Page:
Video_1_Ongoing Sign Processing Facilitates Written Word Recognition in Deaf Native Signing Children.mov (1.15 MB)
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Video_1_Ongoing Sign Processing Facilitates Written Word Recognition in Deaf Native Signing Children.mov

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posted on 05.08.2022, 14:16 authored by Barbara Hänel-Faulhaber, Margriet Anna Groen, Brigitte Röder, Claudia K. Friedrich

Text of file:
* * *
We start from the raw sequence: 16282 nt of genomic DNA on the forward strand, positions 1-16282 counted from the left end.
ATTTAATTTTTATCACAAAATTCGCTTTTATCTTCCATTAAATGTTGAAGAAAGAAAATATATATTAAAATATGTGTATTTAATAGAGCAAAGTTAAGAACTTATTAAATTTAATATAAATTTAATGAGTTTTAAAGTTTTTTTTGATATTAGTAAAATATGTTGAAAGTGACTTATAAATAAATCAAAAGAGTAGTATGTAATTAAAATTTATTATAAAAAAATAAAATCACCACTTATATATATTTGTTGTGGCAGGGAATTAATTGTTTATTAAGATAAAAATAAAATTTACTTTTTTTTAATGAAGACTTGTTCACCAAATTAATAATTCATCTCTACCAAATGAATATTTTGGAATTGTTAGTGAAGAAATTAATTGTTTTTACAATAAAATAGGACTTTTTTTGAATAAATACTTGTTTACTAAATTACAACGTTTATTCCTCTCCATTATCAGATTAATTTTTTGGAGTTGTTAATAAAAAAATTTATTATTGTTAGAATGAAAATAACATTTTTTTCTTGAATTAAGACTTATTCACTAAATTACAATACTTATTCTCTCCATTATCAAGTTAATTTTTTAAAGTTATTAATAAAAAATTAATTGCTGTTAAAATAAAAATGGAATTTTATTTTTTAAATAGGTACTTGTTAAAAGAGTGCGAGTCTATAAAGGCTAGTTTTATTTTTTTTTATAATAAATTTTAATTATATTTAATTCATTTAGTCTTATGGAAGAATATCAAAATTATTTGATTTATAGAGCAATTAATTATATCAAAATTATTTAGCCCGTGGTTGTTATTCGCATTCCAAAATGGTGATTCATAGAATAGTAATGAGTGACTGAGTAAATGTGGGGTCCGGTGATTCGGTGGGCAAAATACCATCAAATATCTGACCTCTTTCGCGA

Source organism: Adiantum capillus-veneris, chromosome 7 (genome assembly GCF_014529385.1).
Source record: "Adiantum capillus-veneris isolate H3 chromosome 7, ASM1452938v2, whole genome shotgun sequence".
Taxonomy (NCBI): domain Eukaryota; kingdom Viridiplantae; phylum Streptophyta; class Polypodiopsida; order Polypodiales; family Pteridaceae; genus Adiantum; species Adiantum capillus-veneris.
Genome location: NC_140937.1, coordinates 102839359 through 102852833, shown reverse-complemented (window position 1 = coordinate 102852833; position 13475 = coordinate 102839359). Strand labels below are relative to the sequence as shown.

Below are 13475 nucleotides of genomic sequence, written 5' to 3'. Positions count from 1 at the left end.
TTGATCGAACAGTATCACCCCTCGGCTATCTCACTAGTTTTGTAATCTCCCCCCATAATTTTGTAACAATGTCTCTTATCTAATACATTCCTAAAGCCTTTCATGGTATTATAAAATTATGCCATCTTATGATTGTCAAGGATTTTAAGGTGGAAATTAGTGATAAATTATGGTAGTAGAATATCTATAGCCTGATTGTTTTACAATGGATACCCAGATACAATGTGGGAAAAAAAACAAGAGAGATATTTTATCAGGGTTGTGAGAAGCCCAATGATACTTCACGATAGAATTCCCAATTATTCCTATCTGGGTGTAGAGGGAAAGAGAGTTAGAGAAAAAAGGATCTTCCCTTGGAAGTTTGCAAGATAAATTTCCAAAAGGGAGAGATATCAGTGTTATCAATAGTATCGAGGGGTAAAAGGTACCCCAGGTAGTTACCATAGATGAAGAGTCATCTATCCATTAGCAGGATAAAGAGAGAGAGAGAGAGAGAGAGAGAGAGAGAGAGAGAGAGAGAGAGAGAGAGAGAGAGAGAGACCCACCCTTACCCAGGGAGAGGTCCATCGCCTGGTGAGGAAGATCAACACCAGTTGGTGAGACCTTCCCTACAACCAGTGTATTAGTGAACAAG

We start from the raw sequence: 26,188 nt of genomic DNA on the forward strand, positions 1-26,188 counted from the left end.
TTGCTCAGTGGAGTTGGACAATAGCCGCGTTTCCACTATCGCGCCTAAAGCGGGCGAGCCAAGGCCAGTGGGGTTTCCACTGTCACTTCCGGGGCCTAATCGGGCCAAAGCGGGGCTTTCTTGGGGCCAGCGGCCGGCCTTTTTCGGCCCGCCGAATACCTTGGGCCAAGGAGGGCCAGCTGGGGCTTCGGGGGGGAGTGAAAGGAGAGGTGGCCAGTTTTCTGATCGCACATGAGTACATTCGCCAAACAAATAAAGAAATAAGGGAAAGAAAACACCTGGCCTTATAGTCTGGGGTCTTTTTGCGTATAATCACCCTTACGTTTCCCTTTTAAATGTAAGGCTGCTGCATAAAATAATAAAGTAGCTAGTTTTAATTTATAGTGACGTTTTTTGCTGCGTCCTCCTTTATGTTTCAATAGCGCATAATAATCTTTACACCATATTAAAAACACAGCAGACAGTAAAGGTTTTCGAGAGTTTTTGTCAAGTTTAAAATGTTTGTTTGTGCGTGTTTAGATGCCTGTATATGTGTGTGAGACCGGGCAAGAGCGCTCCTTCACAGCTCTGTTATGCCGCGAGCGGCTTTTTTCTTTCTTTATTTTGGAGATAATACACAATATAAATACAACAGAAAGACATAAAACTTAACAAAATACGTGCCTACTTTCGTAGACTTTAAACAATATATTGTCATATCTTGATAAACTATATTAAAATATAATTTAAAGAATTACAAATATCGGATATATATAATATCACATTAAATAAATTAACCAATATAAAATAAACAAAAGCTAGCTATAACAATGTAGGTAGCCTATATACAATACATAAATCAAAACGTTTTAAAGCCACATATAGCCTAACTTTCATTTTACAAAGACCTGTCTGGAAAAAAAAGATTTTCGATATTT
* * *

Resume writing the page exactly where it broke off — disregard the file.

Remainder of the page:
Signed and written languages are intimately related in proficient signing readers. Here, we tested whether deaf native signing beginning readers are able to make rapid use of ongoing sign language to facilitate recognition of written words. Deaf native signing children (mean 10 years, 7 months) received prime target pairs with sign word onsets as primes and written words as targets. In a control group of hearing children (matched in their reading abilities to the deaf children, mean 8 years, 8 months), spoken word onsets were instead used as primes. Targets (written German words) either were completions of the German signs or of the spoken word onsets. Task of the participants was to decide whether the target word was a possible German word. Sign onsets facilitated processing of written targets in deaf children similarly to spoken word onsets facilitating processing of written targets in hearing children. In both groups, priming elicited similar effects in the simultaneously recorded event related potentials (ERPs), starting as early as 200 ms after the onset of the written target. These results suggest that beginning readers can use ongoing lexical processing in their native language – be it signed or spoken – to facilitate written word recognition. We conclude that intimate interactions between sign and written language might in turn facilitate reading acquisition in deaf beginning readers.

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